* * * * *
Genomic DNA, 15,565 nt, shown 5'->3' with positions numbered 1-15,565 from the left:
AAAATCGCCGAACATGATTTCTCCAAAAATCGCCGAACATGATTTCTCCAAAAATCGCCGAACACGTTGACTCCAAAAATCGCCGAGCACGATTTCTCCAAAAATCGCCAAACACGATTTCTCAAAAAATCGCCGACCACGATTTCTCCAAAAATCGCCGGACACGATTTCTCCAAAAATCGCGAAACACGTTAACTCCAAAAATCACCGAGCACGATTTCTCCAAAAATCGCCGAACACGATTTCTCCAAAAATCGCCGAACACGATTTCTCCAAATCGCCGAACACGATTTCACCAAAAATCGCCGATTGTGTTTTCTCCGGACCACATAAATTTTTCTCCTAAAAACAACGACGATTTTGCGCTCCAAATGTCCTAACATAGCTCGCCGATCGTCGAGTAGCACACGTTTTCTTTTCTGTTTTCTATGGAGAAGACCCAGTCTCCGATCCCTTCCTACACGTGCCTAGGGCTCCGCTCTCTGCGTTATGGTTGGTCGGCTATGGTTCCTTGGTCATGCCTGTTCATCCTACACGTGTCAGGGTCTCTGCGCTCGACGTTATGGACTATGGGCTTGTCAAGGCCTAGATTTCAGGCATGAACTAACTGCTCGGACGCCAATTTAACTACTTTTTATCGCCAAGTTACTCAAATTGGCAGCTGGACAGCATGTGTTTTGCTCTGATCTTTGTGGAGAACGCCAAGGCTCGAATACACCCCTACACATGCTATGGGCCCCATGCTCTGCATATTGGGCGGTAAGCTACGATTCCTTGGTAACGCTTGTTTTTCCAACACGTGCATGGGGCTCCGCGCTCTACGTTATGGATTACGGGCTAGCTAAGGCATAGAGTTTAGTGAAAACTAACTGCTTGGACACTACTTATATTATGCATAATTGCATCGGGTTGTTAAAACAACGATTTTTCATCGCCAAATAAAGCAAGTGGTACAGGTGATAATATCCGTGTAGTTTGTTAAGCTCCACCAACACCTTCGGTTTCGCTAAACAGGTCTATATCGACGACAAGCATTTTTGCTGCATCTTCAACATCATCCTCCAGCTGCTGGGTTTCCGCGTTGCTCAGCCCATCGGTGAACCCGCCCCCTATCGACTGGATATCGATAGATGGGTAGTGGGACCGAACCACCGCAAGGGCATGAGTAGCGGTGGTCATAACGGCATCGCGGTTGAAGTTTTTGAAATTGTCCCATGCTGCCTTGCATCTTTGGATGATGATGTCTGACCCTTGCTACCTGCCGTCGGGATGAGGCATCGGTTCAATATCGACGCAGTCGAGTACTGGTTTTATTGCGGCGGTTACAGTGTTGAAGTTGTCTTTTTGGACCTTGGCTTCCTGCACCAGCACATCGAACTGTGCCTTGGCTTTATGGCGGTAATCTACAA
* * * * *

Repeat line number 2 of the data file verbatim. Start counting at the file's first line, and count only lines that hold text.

AAAATCGCCGAACATGATTTCTCCAAAAATCGCCGAACATGATTTCTCCAAAAATCGCCGAACACGTTGACTCCAAAAATCGCCGAGCACGATTTCTCCAAAAATCGCCAAACACGATTTCTCAAAAAATCGCCGACCACGATTTCTCCAAAAATCGCCGGACACGATTTCTCCAAAAATCGCGAAACACGTTAACTCCAAAAATCACCGAGCACGATTTCTCCAAAAATCGCCGAACACGATTTCTCCAAAAATCGCCGAACACGATTTCTCCAAATCGCCGAACACGATTTCACCAAAAATCGCCGATTGTGTTTTCTCCGGACCACATAAATTTTTCTCCTAAAAACAACGACGATTTTGCGCTCCAAATGTCCTAACATAGCTCGCCGATCGTCGAGTAGCACACGTTTTCTTTTCTGTTTTCTATGGAGAAGACCCAGTCTCCGATCCCTTCCTACACGTGCCTAGGGCTCCGCTCTCTGCGTTATGGTTGGTCGGCTATGGTTCCTTGGTCATGCCTGTTCATCCTACACGTGTCAGGGTCTCTGCGCTCGACGTTATGGACTATGGGCTTGTCAAGGCCTAGATTTCAGGCATGAACTAACTGCTCGGACGCCAATTTAACTACTTTTTATCGCCAAGTTACTCAAATTGGCAGCTGGACAGCATGTGTTTTGCTCTGATCTTTGTGGAGAACGCCAAGGCTCGAATACACCCCTACACATGCTATGGGCCCCATGCTCTGCATATTGGGCGGTAAGCTACGATTCCTTGGTAACGCTTGTTTTTCCAACACGTGCATGGGGCTCCGCGCTCTACGTTATGGATTACGGGCTAGCTAAGGCATAGAGTTTAGTGAAAACTAACTGCTTGGACACTACTTATATTATGCATAATTGCATCGGGTTGTTAAAACAACGATTTTTCATCGCCAAATAAAGCAAGTGGTACAGGTGATAATATCCGTGTAGTTTGTTAAGCTCCACCAACACCTTCGGTTTCGCTAAACAGGTCTATATCGACGACAAGCATTTTTGCTGCATCTTCAACATCATCCTCCAGCTGCTGGGTTTCCGCGTTGCTCAGCCCATCGGTGAACCCGCCCCCTATCGACTGGATATCGATAGATGGGTAGTGGGACCGAACCACCGCAAGGGCATGAGTAGCGGTGGTCATAACGGCATCGCGGTTGAAGTTTTTGAAATTGTCCCATGCTGCCTTGCATCTTTGGATGATGATGTCTGACCCTTGCTACCTGCCGTCGGGATGAGGCATCGGTTCAATATCGACGCAGTCGAGTACTGGTTTTATTGCGGCGGTTACAGTGTTGAAGTTGTCTTTTTGGACCTTGGCTTCCTGCACCAGCACATCGAACTGTGCCTTGGCTTTATGGCGGTAATCTACAA